Skip to content

LiFePO4wered/Solar4 prototype first charge!

"Manual" charging

I finally found some time to work on this project again and was able to get the code to a point where I can control the charging subsystem manually, meaning I have implemented enough code so I can use I2C commands to turn on the charger and manually configure a PWM signal. This is not enough to make a product but it's enough to check whether the charging system hardware actually works and start characterizing it.

Below is a picture of my test setup. I was using an Adafruit Feather RP2040 running MicroPython to easily read and write I2C registers on the prototype over a Qwiic cable:

LiFePO4wered/Solar4 prototype manual charge test

PWM signal to DrMOS device

The first thing to check was whether the AOZ5316 DrMOS device actually gets a good PWM signal. This sounds like it should be a no-brainer, but what the DrMOS device wants is actually a bit weird.

Below is a scope trace of the PWM signal coming out of the microcontroller:

Microcontroller PWM signal

The AOZ5316 has a PWM input that uses three signal levels: high, low and tri-state. If you drive it with a PWM signal that switches between high and low, it will only work in CCM mode. While this may be preferred in general, for a flexible solar charger that may face continuously changing input power, the system should also support DCM mode, which requires the low side switch to do zero-cross-detection with diode emulation.

To make the AOZ5316 behave like this, according to Table 1 on page 9 of the datasheet, you need to switch the PWM input between high and tri-state (with SMOD# pin low), instead of high and low.

To make this happen, I'm driving the PWM input through a diode. This way, the high will drive the PWM pin high while a low from the microcontroller will have the diode block and the AOZ5316 tri-stare voltage clamp will center the PWM pin level within the tri-state region. At least, that was the theory, which still needed to be confirmed. Below is the scope trace of the AOZ5316 PWM pin:

AOZ5316 PWM signal

This seems to work as intended, though the high level is marginal according to the datasheet: the logic high just barely reaches the 2.7 V minimum listed. The tri-state level on the other hand is just fine at 1.6 V (valid range is 1.35 V to 1.95 V). I may need to switch this diode to a Schottky type to give that high level a little more margin, especially considering that at low temperatures the diode threshold voltage will increase.

Switching node in DCM and CCM mode

I had a scare at first because even though the PWM input was receiving a valid signal, the AOZ5316 switching node did not show any signal. Turns out the AOZ5316 seems to have some form of latching undervoltage protection, I was enabling the device before the input voltage was present. When I correctly enabled the AOZ5316 after a valid input voltage was present, I was greeted by this scope trace:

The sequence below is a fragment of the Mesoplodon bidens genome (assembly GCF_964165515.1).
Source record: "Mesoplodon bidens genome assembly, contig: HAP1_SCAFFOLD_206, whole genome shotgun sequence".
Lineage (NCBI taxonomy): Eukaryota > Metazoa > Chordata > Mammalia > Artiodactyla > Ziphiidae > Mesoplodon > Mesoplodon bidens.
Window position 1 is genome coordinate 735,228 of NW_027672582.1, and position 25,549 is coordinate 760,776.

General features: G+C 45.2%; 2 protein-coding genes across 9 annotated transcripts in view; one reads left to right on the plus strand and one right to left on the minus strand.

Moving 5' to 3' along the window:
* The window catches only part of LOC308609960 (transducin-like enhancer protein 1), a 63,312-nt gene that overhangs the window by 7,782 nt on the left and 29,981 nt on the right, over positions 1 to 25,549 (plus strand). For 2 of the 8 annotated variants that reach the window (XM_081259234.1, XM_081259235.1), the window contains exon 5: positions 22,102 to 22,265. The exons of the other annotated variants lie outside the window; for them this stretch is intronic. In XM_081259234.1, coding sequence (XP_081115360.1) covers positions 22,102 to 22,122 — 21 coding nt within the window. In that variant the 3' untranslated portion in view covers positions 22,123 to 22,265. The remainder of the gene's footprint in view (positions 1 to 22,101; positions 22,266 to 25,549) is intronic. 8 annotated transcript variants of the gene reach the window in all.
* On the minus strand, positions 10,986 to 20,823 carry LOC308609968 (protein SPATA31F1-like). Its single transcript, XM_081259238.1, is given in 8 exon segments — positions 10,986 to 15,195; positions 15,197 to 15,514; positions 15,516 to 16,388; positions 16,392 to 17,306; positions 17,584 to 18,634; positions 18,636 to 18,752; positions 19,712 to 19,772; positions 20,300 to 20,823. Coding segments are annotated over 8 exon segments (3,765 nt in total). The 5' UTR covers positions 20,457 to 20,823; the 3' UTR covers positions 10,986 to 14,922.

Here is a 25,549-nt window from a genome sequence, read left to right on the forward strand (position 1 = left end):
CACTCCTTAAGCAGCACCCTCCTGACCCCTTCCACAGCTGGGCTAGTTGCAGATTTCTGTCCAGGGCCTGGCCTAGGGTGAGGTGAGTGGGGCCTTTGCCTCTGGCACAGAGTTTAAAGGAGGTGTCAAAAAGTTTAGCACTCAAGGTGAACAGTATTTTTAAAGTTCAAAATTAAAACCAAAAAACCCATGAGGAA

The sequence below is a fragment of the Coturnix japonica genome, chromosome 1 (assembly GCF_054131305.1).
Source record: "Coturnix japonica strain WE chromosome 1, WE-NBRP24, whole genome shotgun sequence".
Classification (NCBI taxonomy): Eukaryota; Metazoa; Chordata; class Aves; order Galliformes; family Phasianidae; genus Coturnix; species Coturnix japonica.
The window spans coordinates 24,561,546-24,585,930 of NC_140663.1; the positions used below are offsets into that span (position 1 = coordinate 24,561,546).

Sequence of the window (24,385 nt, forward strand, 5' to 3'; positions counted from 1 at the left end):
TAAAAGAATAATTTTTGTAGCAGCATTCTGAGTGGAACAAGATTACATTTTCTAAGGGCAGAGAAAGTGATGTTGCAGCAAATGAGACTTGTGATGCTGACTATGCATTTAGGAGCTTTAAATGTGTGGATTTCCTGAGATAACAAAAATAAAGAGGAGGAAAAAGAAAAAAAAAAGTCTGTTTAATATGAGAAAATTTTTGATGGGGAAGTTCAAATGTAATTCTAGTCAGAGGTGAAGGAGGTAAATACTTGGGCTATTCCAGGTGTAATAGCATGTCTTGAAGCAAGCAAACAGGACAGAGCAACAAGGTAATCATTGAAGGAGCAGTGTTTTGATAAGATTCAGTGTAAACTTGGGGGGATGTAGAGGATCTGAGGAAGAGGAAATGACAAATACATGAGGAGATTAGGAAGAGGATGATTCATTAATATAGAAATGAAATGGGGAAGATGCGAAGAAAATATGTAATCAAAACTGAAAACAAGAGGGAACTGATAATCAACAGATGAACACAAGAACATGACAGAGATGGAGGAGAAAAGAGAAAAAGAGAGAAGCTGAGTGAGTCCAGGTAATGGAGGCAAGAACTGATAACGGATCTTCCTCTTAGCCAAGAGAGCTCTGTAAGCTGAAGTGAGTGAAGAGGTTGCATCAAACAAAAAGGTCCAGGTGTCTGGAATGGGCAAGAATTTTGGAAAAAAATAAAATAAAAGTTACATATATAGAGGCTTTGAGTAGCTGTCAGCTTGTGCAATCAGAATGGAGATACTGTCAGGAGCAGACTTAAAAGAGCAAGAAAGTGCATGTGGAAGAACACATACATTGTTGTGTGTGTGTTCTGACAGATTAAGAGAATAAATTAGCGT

DCM mode switching node signal

The ringing you see is unfortunate but normal for a buck converter in DCM mode. When the inductor current reaches zero, the inductor will start to oscillate with the parasitic capacitance of the power switches. Below is a zoomed in scope trace:

DCM mode switching node ringing

At least the ringing frequency is pretty low (~600 kHz) and sinusoidal so it should not produce any higher harmonics. I don't expect it to be a big issue for EMI.

At this low duty cycle, the converter was only drawing about 20 mA from the input power supply. I ramped up the PWM duty cycle to get the system into CCM mode:

CCM mode switching node signal

And the current pulled from the input power supply really started to ramp up! I played around a bit and got the input current to go all the way to 2 A (the current limit I had set on my power supply, and more current than I should have been pumping into that single 18650 battery actually ๐Ÿ™‚)!

Next steps

Cool, it can charge! Now to give it some brains so it can do it safely by itself. ๐Ÿ™‚

The first thing I think I need to do is get a feel for how good my voltage and especially my current measurements are. Because of my current sense resistor values, my decision to not add current sense amplifiers to keep cost and size down, and the way the ADC uses the power supply as reference, I only have a resolution of about 40 mA for current measurements. I'm intending to do some oversampling etc but I still expect the current measurement accuracy to make my life difficult at low currents.

This was expected, and I intend to solve this hardware limitation in software. While at higher currents I intend to use Perturb and Observe or Incremental Conductance MPPT methods, at low currents when the measurements become too coarse for stable control I intend to fall back to Fractional Open Circuit Voltage control, which only depends on voltage measurements. Where this hand-off occurs exactly will depend on how good (or bad) I will manage to get my current measurements.